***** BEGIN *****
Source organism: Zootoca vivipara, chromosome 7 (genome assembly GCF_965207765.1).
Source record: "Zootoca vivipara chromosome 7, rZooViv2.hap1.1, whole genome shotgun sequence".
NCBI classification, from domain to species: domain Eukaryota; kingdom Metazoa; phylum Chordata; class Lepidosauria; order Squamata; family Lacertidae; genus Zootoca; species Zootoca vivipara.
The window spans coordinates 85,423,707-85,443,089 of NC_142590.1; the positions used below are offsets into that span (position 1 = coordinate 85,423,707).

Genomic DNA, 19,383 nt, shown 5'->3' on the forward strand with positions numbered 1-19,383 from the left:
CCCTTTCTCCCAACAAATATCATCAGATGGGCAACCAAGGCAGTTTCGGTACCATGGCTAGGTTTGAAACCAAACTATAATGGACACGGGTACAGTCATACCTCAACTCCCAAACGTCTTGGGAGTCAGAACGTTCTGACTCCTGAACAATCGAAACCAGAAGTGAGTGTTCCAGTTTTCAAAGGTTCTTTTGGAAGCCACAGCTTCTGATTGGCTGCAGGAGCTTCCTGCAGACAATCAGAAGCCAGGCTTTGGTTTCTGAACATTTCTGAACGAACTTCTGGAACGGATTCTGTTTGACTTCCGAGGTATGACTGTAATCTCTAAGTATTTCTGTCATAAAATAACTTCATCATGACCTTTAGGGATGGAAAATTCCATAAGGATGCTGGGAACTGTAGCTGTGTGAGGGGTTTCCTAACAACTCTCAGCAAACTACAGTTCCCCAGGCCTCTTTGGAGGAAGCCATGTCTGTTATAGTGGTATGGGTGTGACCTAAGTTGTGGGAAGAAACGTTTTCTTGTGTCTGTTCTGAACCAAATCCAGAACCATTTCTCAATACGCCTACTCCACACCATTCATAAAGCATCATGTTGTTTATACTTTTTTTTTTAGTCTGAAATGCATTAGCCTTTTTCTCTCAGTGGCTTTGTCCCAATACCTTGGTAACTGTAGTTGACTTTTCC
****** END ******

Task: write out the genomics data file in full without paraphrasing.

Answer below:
Source organism: Zootoca vivipara, chromosome 7 (genome assembly GCF_965207765.1).
Source record: "Zootoca vivipara chromosome 7, rZooViv2.hap1.1, whole genome shotgun sequence".
NCBI classification, from domain to species: domain Eukaryota; kingdom Metazoa; phylum Chordata; class Lepidosauria; order Squamata; family Lacertidae; genus Zootoca; species Zootoca vivipara.
The window spans coordinates 85,423,707-85,443,089 of NC_142590.1; the positions used below are offsets into that span (position 1 = coordinate 85,423,707).

Genomic DNA, 19,383 nt, shown 5'->3' on the forward strand with positions numbered 1-19,383 from the left:
CCCTTTCTCCCAACAAATATCATCAGATGGGCAACCAAGGCAGTTTCGGTACCATGGCTAGGTTTGAAACCAAACTATAATGGACACGGGTACAGTCATACCTCAACTCCCAAACGTCTTGGGAGTCAGAACGTTCTGACTCCTGAACAATCGAAACCAGAAGTGAGTGTTCCAGTTTTCAAAGGTTCTTTTGGAAGCCACAGCTTCTGATTGGCTGCAGGAGCTTCCTGCAGACAATCAGAAGCCAGGCTTTGGTTTCTGAACATTTCTGAACGAACTTCTGGAACGGATTCTGTTTGACTTCCGAGGTATGACTGTAATCTCTAAGTATTTCTGTCATAAAATAACTTCATCATGACCTTTAGGGATGGAAAATTCCATAAGGATGCTGGGAACTGTAGCTGTGTGAGGGGTTTCCTAACAACTCTCAGCAAACTACAGTTCCCCAGGCCTCTTTGGAGGAAGCCATGTCTGTTATAGTGGTATGGGTGTGACCTAAGTTGTGGGAAGAAACGTTTTCTTGTGTCTGTTCTGAACCAAATCCAGAACCATTTCTCAATACGCCTACTCCACACCATTCATAAAGCATCATGTTGTTTATACTTTTTTTTTTAGTCTGAAATGCATTAGCCTTTTTCTCTCAGTGGCTTTGTCCCAATACCTTGGTAACTGTAGTTGACTTTTCC